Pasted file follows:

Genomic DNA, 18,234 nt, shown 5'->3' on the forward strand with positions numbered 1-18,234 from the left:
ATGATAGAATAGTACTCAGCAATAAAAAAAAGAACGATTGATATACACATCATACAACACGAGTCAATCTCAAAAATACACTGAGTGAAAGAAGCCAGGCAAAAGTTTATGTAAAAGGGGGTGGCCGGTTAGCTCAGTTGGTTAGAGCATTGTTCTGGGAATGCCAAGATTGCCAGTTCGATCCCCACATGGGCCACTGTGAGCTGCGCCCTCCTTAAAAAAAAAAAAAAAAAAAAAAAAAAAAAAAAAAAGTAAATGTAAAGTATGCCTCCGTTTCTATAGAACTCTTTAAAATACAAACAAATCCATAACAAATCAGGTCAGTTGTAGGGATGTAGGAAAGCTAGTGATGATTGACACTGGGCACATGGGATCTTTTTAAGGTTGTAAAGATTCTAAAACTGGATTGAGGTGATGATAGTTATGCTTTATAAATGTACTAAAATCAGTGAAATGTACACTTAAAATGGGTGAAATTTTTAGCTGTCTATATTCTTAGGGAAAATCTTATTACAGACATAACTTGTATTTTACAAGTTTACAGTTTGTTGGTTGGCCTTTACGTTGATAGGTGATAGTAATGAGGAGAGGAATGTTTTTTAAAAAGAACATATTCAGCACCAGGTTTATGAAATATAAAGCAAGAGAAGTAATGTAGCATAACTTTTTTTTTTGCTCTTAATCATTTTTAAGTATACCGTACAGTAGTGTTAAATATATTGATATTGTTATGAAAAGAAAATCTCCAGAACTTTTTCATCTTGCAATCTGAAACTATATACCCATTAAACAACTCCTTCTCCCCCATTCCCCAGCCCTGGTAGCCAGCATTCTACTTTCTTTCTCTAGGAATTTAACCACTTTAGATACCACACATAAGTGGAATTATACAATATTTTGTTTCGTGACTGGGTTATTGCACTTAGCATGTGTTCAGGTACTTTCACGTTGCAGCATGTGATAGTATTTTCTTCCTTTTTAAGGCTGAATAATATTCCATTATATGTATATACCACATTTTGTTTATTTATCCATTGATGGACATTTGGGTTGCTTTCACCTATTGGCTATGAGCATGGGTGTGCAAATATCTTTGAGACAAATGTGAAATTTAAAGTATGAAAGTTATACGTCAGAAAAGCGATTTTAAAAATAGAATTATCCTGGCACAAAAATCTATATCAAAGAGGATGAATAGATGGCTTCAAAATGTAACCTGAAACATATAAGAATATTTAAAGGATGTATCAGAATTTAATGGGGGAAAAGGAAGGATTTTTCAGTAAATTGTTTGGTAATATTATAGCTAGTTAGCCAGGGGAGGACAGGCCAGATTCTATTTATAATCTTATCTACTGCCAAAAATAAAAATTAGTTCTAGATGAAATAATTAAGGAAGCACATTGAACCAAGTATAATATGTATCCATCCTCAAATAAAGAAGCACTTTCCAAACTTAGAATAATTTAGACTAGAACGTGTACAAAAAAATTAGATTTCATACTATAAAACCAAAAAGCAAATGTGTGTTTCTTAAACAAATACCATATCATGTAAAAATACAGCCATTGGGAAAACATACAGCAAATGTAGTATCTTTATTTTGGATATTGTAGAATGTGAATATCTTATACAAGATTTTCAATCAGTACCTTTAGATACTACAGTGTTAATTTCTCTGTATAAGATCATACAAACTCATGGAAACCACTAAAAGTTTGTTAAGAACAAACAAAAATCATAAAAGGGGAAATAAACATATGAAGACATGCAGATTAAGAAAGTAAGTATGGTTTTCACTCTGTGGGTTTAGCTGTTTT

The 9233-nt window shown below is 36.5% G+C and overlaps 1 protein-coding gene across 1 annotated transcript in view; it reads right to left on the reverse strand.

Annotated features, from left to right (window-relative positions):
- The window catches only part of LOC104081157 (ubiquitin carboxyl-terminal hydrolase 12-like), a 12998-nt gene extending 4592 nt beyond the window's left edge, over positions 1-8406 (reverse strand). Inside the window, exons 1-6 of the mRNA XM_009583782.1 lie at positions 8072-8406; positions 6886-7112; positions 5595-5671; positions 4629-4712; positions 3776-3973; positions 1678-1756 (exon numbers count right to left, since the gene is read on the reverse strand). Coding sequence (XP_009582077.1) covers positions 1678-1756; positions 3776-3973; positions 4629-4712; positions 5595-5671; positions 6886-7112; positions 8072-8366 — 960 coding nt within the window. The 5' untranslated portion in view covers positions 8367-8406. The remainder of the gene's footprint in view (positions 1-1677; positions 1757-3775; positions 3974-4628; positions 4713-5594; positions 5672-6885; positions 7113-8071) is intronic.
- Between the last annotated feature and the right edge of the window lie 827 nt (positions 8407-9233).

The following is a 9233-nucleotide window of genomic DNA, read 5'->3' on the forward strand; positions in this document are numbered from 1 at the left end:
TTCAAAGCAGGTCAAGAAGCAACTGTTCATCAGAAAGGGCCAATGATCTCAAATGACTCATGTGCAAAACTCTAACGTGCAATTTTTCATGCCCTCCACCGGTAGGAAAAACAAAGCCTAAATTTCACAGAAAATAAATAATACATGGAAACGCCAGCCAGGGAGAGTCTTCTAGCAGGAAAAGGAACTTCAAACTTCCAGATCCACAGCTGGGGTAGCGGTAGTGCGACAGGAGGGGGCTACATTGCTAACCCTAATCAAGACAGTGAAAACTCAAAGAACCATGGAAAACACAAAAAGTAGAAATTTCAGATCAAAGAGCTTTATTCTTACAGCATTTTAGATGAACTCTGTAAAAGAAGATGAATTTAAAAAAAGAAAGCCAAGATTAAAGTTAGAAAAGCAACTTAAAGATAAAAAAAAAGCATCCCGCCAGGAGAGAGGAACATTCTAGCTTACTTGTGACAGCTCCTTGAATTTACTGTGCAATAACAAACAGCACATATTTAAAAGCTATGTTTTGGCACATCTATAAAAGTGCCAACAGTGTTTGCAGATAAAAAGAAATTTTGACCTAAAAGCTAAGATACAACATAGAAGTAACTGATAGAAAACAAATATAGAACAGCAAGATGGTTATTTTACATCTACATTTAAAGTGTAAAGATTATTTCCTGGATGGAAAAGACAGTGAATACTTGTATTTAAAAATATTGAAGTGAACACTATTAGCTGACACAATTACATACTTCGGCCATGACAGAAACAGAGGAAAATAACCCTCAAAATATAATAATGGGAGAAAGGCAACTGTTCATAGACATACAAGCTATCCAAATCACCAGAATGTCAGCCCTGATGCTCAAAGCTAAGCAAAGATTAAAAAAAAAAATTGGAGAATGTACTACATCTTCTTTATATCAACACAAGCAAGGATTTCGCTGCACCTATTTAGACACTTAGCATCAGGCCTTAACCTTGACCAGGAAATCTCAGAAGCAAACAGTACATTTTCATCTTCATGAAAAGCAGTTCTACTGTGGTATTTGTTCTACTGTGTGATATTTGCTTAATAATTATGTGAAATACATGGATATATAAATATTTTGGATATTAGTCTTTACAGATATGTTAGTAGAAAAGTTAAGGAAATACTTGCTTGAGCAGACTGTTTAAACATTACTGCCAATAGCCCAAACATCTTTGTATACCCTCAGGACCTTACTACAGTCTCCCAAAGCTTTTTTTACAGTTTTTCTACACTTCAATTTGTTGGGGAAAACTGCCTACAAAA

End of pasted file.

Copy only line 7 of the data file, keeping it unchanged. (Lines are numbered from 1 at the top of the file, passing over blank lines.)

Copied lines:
The following is a 9233-nucleotide window of genomic DNA, read 5'->3' on the forward strand; positions in this document are numbered from 1 at the left end: